Again, interesting times...
 

Cosmacelf

Well-Known Member
Supporting Member
Mar 6, 2013
9,388
25,328
San Diego
Ariane was doomed as soon as SpaceX flew their Falcon 9. The now departed VP of commercial sales at SpaceX told us a story a few years ago where SpaceX executives actually did a presentation in front of Ariene executives outlining in some detail how SpaceX manufactures their rockets and how they can be so cost effective. The Ariane executives essentially said “we cannot possibly run our company like that” due to their political realities. Ariane has no choice but to subcontract their rockets to death parting out subsystems to different countries. The core mission of Ariane is to help politicians get elected. Putting satellites in orbit is just a byproduct.
 
  • Like
  • Disagree
Reactions: Grendal and bxr140

Grendal

SpaceX Moderator
Moderator
Jan 31, 2012
6,430
8,660
Santa Fe, New Mexico
Ariane was doomed as soon as SpaceX flew their Falcon 9. The now departed VP of commercial sales at SpaceX told us a story a few years ago where SpaceX executives actually did a presentation in front of Ariene executives outlining in some detail how SpaceX manufactures their rockets and how they can be so cost effective. The Ariane executives essentially said “we cannot possibly run our company like that” due to their political realities. Ariane has no choice but to subcontract their rockets to death parting out subsystems to different countries. The core mission of Ariane is to help politicians get elected. Putting satellites in orbit is just a byproduct.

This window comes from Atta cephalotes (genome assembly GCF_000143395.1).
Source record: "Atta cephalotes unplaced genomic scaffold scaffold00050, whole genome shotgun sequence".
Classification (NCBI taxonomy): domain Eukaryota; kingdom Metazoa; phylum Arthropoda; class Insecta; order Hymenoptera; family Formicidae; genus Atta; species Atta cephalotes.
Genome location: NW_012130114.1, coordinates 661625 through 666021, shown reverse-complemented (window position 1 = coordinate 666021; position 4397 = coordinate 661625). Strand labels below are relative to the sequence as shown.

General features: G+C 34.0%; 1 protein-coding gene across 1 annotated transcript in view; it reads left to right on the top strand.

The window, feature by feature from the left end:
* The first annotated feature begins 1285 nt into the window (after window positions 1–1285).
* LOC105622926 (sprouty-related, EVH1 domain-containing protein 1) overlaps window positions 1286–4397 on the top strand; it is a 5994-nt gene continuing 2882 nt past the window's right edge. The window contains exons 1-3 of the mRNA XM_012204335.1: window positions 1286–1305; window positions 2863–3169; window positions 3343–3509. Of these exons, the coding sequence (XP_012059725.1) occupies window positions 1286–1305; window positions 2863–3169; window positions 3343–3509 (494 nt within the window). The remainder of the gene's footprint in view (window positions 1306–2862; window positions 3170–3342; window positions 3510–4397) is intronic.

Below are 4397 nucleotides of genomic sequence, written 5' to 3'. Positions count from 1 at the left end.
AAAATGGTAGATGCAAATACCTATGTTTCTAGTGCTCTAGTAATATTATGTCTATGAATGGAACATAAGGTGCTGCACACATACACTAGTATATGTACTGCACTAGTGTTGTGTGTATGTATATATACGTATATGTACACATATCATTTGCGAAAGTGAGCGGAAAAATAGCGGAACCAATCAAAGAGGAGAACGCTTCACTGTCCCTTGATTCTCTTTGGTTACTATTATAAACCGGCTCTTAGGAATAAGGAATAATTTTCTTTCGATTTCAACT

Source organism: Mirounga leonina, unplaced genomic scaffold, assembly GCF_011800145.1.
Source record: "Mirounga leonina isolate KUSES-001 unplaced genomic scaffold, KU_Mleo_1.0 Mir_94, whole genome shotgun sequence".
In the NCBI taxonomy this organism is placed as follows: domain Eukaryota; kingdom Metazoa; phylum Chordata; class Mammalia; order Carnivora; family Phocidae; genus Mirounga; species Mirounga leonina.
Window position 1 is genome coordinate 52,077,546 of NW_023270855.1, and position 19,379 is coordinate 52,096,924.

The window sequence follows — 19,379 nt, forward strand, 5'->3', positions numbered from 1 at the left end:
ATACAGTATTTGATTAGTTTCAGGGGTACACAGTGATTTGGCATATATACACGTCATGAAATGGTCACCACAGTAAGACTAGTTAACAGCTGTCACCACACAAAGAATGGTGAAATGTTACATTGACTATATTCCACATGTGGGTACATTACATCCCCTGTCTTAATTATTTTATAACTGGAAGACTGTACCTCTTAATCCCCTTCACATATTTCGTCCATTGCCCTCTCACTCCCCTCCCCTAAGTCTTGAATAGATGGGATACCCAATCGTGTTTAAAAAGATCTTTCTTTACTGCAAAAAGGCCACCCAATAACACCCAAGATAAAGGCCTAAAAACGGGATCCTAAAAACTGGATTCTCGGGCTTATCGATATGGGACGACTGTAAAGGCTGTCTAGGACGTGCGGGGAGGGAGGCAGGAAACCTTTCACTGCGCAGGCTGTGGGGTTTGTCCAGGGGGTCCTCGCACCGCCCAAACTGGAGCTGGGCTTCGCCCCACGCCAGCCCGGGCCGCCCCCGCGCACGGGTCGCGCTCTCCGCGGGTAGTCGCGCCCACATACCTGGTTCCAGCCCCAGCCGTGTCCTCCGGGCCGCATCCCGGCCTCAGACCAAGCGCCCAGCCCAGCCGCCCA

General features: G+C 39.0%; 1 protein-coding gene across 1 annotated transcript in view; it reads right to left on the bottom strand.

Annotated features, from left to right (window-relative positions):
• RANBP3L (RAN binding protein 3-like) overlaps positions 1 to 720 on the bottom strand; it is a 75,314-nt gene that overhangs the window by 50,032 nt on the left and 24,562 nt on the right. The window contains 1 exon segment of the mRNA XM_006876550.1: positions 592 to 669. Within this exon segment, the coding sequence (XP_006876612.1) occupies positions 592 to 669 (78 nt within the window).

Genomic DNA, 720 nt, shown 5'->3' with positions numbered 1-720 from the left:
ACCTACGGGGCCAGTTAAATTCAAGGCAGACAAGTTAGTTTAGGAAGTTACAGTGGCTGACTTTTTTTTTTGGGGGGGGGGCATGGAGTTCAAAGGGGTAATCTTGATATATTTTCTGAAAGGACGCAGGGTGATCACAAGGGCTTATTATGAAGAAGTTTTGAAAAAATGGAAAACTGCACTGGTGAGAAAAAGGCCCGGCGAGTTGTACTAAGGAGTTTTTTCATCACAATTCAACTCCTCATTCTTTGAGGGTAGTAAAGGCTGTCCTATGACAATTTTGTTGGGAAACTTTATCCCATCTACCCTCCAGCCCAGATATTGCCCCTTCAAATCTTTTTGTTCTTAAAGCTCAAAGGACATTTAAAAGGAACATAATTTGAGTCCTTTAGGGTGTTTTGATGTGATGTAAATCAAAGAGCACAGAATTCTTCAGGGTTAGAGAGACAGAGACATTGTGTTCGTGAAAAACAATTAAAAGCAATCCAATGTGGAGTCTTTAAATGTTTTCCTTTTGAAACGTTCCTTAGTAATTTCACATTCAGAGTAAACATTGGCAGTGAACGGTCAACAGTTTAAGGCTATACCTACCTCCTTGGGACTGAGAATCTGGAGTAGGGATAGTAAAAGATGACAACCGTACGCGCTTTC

Sounds like ULA and most USA based government backed programs. The fixed price commercial NASA programs change that paradigm.
 

Products we're discussing on TMC...

About Us

Formed in 2006, Tesla Motors Club (TMC) was the first independent online Tesla community. Today it remains the largest and most dynamic community of Tesla enthusiasts. Learn more.

Do you value your experience at TMC? Consider becoming a Supporting Member of Tesla Motors Club. As a thank you for your contribution, you'll get nearly no ads in the Community and Groups sections. Additional perks are available depending on the level of contribution. Please visit the Account Upgrades page for more details.


SUPPORT TMC
Top